Hummingbird Flight Both Adaptable And Efficient
September 27, 2012

Study Shows Hummingbird Flight Is Both Adaptable And Efficient

Brett Smith for - Your Universe Online

Hummingbirds are among the most impressive aviators in the animal kingdom. Beating their wings at a rate of up to 80 times per second, they can fly forward, backward, left and right with the greatest of ease.

After noticing the birds flying around a feeder on his balcony, University of California at Berkeley biologist Nir Sapir decided to investigate the mechanics of this acrobatic aviator and was surprised to find that the there was very little scientific literature on the subject. While significant research has been done on hummingbird migration and mating habits, for instance, few studies have focused exclusively on the mechanics of their flight.

“This was a bit surprising given that they are doing this all the time,” Sapir said. “I thought that this was an interesting topic to learn how they are doing it and what the consequences are for their metabolism.”

Along with his colleague Robert Dudley, Sapir analyzed the birds´ flight abilities and metabolism and published his findings in the latest edition of The Journal of Experimental Biology.

To accurately measure the birds´ metabolism during flight, the researchers used a technique called mask respirometry that involves a feeding apparatus equipped with a device that records a bird´s respiration.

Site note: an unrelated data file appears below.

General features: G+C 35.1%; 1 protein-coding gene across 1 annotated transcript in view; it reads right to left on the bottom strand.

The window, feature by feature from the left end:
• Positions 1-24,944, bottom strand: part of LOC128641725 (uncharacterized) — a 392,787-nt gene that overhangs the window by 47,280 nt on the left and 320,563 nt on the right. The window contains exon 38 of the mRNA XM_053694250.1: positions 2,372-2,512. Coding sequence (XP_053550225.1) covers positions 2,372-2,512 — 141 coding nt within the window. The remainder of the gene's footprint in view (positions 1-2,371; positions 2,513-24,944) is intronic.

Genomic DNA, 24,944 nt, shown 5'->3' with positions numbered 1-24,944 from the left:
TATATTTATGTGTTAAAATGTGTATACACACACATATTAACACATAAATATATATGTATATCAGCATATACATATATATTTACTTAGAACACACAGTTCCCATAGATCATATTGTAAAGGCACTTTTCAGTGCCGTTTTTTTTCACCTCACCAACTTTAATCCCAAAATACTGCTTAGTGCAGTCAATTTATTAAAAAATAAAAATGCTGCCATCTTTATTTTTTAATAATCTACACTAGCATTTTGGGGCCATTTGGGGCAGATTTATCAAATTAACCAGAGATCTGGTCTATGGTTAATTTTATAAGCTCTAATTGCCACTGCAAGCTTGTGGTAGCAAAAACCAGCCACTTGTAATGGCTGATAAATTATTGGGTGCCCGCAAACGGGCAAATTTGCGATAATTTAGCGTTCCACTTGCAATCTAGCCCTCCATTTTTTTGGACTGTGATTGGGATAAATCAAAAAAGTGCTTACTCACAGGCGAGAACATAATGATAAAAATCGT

Sapir and Dudley also used a wind tunnel and video camera to measure the hummingbirds´ flight techniques as they extracted a liquid sucrose solution from a syringe disguised as a flower.

First, the researchers filmed each bird as it hovered at the feeder and left after it was sated. Next, Sapir activated the wind tunnel and set up the feeding apparatus so that a 3-meter-per-second airflow pushed the bird, forcing it to fly backwards against the wind in order to remain at the feeder. Finally, Sapir repeated the experiment but this time rotated the feeder 180 degrees so that the hummingbird had to fly forward into the wind to continue eating.

The team then analyzed the video replay of all three flight styles. They found that the hummingbirds' shifted to a more upright posture as they flew backward. This position forced them to bend their heads more so that they could insert their beaks into the faux flower, the researchers noted.

They also found that birds flying in reverse altered the angle and frequency of their wing beat to maintain this posture. They noted that the wings beat in a more horizontal direction and at a greater frequency, 43.8 Hz instead of the 39.7 Hz that they use while flying forward.

“That is quite a lot for hummingbirds because they hardly change their wing beat frequency,” Sapir said.

The team also used the mask respirometer to determine the birds´ metabolism during all three forms of flight.

“We expected that we would find high or intermediate values for metabolism during backward flight because the bird has an upright body position and this means that they have a higher drag,” he said. “Also, the birds use backward flight frequently, but not all the time, so we assumed that it would not be more efficient in terms of the flight mechanics compared with forward flight.”

However, Sapir and Dudley found that backward flight used just as much energy as forward flight and both were found to be about 20 percent more efficient than simply hovering.

Sapir said that his future studies would focus on other animals that can perform similar aerial acrobatics, such as small songbirds and nectar-feeding bats who can reverse, too.